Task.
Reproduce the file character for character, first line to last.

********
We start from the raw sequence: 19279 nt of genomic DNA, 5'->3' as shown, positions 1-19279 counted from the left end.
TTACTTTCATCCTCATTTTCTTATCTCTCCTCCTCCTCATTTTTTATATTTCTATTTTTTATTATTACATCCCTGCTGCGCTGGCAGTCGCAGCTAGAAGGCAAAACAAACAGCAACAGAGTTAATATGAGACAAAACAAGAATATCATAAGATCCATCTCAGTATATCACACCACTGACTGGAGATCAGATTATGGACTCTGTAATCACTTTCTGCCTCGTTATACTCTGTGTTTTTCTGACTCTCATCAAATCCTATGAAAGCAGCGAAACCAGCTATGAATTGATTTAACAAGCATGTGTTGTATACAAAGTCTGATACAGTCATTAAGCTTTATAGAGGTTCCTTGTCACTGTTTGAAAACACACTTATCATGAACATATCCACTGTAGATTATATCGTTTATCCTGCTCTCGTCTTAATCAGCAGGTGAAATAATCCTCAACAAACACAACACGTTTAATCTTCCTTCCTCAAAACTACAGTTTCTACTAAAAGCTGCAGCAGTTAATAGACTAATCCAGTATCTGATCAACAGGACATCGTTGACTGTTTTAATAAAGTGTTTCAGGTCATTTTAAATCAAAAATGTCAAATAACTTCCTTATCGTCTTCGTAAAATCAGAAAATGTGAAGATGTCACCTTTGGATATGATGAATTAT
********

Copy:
We start from the raw sequence: 19279 nt of genomic DNA, 5'->3' as shown, positions 1-19279 counted from the left end.
TTACTTTCATCCTCATTTTCTTATCTCTCCTCCTCCTCATTTTTTATATTTCTATTTTTTATTATTACATCCCTGCTGCGCTGGCAGTCGCAGCTAGAAGGCAAAACAAACAGCAACAGAGTTAATATGAGACAAAACAAGAATATCATAAGATCCATCTCAGTATATCACACCACTGACTGGAGATCAGATTATGGACTCTGTAATCACTTTCTGCCTCGTTATACTCTGTGTTTTTCTGACTCTCATCAAATCCTATGAAAGCAGCGAAACCAGCTATGAATTGATTTAACAAGCATGTGTTGTATACAAAGTCTGATACAGTCATTAAGCTTTATAGAGGTTCCTTGTCACTGTTTGAAAACACACTTATCATGAACATATCCACTGTAGATTATATCGTTTATCCTGCTCTCGTCTTAATCAGCAGGTGAAATAATCCTCAACAAACACAACACGTTTAATCTTCCTTCCTCAAAACTACAGTTTCTACTAAAAGCTGCAGCAGTTAATAGACTAATCCAGTATCTGATCAACAGGACATCGTTGACTGTTTTAATAAAGTGTTTCAGGTCATTTTAAATCAAAAATGTCAAATAACTTCCTTATCGTCTTCGTAAAATCAGAAAATGTGAAGATGTCACCTTTGGATATGATGAATTAT